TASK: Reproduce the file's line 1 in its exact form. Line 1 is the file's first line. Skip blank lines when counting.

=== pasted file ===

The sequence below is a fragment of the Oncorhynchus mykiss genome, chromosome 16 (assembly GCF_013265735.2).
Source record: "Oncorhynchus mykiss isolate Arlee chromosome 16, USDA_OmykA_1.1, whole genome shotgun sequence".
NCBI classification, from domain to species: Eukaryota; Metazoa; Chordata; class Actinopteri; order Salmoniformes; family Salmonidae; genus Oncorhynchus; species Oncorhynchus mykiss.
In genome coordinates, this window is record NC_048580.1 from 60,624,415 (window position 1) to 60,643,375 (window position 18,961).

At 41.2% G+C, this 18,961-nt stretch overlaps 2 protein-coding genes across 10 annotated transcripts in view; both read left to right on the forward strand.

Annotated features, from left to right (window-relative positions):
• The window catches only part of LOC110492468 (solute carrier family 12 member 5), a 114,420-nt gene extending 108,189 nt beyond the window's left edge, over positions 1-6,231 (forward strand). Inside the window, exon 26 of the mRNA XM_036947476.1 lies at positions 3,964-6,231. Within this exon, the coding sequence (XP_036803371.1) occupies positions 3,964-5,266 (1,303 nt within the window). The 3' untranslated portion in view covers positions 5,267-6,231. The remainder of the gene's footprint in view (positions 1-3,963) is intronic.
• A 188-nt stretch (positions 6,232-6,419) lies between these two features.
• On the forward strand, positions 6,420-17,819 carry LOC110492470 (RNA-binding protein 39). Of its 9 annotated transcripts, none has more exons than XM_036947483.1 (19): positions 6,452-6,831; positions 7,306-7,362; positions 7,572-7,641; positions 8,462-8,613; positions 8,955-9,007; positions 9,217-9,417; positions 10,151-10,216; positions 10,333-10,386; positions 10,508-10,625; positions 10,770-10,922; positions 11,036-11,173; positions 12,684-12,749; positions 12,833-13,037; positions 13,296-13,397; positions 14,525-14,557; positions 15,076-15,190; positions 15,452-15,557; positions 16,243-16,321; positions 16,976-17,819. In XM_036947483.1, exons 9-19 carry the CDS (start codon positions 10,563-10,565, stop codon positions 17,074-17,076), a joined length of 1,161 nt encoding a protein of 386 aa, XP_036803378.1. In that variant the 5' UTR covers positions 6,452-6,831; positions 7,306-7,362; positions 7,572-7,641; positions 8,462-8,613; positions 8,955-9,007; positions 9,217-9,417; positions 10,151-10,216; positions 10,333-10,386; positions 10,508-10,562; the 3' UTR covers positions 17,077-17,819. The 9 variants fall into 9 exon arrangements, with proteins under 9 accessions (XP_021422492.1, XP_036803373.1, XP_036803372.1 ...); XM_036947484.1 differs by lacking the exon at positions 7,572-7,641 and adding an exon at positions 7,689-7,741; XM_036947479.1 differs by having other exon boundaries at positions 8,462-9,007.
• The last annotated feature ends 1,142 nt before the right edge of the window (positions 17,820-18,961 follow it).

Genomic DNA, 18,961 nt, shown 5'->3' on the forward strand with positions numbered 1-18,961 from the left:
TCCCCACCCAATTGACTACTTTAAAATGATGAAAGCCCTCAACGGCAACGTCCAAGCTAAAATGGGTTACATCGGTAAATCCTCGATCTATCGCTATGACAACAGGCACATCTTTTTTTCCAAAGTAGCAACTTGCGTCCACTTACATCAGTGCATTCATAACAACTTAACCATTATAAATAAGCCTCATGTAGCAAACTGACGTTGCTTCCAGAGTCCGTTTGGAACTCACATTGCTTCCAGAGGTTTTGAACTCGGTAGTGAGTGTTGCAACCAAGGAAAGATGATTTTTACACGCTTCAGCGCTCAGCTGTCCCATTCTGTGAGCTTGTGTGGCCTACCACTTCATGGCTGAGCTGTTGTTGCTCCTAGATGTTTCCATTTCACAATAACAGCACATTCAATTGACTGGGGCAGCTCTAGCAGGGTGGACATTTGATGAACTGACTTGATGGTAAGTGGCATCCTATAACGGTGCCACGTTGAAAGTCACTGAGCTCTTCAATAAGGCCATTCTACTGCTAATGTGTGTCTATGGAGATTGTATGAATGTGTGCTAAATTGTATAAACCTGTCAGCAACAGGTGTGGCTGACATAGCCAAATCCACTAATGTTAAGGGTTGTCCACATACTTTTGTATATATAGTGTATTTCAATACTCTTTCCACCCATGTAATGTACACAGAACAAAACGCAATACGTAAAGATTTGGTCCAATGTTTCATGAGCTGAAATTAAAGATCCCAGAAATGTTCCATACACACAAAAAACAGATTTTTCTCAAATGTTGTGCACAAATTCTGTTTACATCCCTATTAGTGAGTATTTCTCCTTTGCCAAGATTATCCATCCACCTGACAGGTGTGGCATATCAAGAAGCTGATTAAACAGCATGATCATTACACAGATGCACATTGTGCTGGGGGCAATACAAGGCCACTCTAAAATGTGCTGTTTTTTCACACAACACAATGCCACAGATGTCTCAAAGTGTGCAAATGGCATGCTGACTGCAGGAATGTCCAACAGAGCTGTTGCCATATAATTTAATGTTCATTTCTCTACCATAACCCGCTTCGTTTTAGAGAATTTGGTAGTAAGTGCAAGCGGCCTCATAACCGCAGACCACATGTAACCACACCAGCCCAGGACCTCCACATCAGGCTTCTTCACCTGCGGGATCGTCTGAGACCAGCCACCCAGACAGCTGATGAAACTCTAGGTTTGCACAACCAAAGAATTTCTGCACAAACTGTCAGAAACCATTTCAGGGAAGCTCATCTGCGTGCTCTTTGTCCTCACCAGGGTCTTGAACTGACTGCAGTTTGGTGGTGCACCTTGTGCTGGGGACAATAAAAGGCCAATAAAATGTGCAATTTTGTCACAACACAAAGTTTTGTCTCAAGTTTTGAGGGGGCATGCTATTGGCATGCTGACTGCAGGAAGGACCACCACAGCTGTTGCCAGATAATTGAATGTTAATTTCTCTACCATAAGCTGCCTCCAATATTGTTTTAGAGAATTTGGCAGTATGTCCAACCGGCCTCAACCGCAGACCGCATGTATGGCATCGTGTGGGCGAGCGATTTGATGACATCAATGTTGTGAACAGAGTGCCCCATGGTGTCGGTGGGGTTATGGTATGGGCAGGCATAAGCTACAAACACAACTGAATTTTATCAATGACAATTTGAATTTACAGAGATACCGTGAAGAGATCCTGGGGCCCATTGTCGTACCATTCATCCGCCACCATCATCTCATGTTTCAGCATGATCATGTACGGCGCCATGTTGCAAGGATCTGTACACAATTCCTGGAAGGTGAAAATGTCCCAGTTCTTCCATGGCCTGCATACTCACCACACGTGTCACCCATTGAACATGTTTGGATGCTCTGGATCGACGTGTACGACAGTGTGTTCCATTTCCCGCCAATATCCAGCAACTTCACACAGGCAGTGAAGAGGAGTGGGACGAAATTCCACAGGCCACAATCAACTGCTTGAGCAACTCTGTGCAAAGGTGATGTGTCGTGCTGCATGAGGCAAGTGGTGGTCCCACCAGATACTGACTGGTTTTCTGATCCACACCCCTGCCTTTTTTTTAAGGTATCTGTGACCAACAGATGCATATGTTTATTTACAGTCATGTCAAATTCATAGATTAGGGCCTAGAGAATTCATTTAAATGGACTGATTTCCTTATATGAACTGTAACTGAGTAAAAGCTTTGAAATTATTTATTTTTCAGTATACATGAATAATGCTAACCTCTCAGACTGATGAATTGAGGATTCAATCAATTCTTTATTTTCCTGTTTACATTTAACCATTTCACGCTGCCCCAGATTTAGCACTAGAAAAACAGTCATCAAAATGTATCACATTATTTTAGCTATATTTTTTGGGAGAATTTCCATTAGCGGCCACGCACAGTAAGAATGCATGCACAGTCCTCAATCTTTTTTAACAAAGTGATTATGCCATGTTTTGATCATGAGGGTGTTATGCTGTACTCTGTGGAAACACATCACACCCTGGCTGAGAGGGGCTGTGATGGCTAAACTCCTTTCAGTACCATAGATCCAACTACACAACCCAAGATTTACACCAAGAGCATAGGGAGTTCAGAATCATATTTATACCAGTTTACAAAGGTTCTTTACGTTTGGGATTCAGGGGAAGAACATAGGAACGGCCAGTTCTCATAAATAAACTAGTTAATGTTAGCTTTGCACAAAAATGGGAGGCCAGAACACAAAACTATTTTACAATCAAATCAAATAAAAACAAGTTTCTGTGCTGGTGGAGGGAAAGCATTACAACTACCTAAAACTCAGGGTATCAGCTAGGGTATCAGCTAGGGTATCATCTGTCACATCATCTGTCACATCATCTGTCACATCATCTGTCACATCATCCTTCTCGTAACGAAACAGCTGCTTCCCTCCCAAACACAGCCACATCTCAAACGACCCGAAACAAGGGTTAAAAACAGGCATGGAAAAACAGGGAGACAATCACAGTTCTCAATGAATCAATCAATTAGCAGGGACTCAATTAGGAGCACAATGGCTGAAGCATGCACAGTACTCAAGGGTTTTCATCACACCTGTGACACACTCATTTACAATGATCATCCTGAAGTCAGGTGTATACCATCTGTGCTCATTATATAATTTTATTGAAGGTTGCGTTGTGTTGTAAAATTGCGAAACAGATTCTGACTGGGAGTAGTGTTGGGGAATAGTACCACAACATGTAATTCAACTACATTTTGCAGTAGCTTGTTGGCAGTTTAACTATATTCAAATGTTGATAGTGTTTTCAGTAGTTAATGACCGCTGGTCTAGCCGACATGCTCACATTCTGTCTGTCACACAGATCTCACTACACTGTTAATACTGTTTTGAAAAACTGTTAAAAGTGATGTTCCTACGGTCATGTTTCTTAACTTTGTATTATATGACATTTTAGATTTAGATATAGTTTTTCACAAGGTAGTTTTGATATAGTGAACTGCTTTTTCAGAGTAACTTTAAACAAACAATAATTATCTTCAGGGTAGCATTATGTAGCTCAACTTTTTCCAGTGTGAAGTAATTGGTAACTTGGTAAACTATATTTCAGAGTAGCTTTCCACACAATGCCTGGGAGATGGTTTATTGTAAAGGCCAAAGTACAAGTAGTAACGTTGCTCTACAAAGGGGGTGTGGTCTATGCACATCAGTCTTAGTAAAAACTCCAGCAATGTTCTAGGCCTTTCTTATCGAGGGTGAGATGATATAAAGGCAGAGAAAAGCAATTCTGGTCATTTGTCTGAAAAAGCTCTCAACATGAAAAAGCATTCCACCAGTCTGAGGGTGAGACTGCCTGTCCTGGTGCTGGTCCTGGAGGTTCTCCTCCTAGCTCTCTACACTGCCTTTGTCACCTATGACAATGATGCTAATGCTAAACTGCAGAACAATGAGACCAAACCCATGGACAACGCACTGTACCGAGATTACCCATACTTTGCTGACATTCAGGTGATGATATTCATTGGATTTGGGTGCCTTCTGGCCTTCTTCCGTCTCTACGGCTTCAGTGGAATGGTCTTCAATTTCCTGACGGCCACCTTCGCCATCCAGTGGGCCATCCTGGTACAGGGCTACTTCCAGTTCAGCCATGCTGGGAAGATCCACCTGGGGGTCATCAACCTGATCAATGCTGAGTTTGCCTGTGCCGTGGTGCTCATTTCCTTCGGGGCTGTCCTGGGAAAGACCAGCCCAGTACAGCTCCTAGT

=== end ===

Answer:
The sequence below is a fragment of the Oncorhynchus mykiss genome, chromosome 16 (assembly GCF_013265735.2).